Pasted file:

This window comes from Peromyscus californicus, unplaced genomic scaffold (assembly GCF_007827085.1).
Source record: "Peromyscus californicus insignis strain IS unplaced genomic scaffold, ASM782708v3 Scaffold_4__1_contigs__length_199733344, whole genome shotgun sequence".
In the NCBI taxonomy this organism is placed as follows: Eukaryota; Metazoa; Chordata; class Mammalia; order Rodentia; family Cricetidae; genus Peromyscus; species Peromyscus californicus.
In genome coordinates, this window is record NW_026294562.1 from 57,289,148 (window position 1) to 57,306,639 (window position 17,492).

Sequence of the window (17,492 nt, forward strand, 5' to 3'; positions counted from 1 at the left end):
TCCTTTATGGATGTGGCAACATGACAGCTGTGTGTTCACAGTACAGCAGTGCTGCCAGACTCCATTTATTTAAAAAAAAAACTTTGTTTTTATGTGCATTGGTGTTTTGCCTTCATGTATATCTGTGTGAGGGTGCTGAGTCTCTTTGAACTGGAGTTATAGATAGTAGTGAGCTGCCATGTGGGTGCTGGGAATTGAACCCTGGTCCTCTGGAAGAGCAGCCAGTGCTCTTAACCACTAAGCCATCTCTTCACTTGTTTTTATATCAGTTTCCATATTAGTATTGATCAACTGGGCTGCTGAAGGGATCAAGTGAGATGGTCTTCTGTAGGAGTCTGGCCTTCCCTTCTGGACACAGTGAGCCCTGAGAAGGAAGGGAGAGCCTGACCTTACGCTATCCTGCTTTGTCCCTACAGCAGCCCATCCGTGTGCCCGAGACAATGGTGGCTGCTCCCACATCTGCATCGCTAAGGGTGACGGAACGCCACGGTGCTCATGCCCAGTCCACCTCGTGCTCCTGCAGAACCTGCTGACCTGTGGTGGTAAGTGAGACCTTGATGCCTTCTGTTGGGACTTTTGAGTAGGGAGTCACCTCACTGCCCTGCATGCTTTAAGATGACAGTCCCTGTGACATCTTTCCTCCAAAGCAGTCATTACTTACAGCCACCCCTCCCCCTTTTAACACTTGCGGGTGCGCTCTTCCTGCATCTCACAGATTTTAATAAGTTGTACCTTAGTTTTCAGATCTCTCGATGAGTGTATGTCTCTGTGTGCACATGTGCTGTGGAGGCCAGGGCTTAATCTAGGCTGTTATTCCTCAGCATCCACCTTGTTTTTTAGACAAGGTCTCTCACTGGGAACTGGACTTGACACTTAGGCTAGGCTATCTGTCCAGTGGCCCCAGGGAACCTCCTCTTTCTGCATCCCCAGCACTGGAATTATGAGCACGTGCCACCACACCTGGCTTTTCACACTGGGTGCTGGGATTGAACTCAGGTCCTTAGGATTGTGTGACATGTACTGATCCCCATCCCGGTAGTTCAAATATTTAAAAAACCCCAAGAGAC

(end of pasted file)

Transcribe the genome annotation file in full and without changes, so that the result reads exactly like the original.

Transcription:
This window comes from Peromyscus californicus, unplaced genomic scaffold (assembly GCF_007827085.1).
Source record: "Peromyscus californicus insignis strain IS unplaced genomic scaffold, ASM782708v3 Scaffold_4__1_contigs__length_199733344, whole genome shotgun sequence".
In the NCBI taxonomy this organism is placed as follows: Eukaryota; Metazoa; Chordata; class Mammalia; order Rodentia; family Cricetidae; genus Peromyscus; species Peromyscus californicus.
In genome coordinates, this window is record NW_026294562.1 from 57,289,148 (window position 1) to 57,306,639 (window position 17,492).

Sequence of the window (17,492 nt, forward strand, 5' to 3'; positions counted from 1 at the left end):
TCCTTTATGGATGTGGCAACATGACAGCTGTGTGTTCACAGTACAGCAGTGCTGCCAGACTCCATTTATTTAAAAAAAAAACTTTGTTTTTATGTGCATTGGTGTTTTGCCTTCATGTATATCTGTGTGAGGGTGCTGAGTCTCTTTGAACTGGAGTTATAGATAGTAGTGAGCTGCCATGTGGGTGCTGGGAATTGAACCCTGGTCCTCTGGAAGAGCAGCCAGTGCTCTTAACCACTAAGCCATCTCTTCACTTGTTTTTATATCAGTTTCCATATTAGTATTGATCAACTGGGCTGCTGAAGGGATCAAGTGAGATGGTCTTCTGTAGGAGTCTGGCCTTCCCTTCTGGACACAGTGAGCCCTGAGAAGGAAGGGAGAGCCTGACCTTACGCTATCCTGCTTTGTCCCTACAGCAGCCCATCCGTGTGCCCGAGACAATGGTGGCTGCTCCCACATCTGCATCGCTAAGGGTGACGGAACGCCACGGTGCTCATGCCCAGTCCACCTCGTGCTCCTGCAGAACCTGCTGACCTGTGGTGGTAAGTGAGACCTTGATGCCTTCTGTTGGGACTTTTGAGTAGGGAGTCACCTCACTGCCCTGCATGCTTTAAGATGACAGTCCCTGTGACATCTTTCCTCCAAAGCAGTCATTACTTACAGCCACCCCTCCCCCTTTTAACACTTGCGGGTGCGCTCTTCCTGCATCTCACAGATTTTAATAAGTTGTACCTTAGTTTTCAGATCTCTCGATGAGTGTATGTCTCTGTGTGCACATGTGCTGTGGAGGCCAGGGCTTAATCTAGGCTGTTATTCCTCAGCATCCACCTTGTTTTTTAGACAAGGTCTCTCACTGGGAACTGGACTTGACACTTAGGCTAGGCTATCTGTCCAGTGGCCCCAGGGAACCTCCTCTTTCTGCATCCCCAGCACTGGAATTATGAGCACGTGCCACCACACCTGGCTTTTCACACTGGGTGCTGGGATTGAACTCAGGTCCTTAGGATTGTGTGACATGTACTGATCCCCATCCCGGTAGTTCAAATATTTAAAAAACCCCAAGAGAC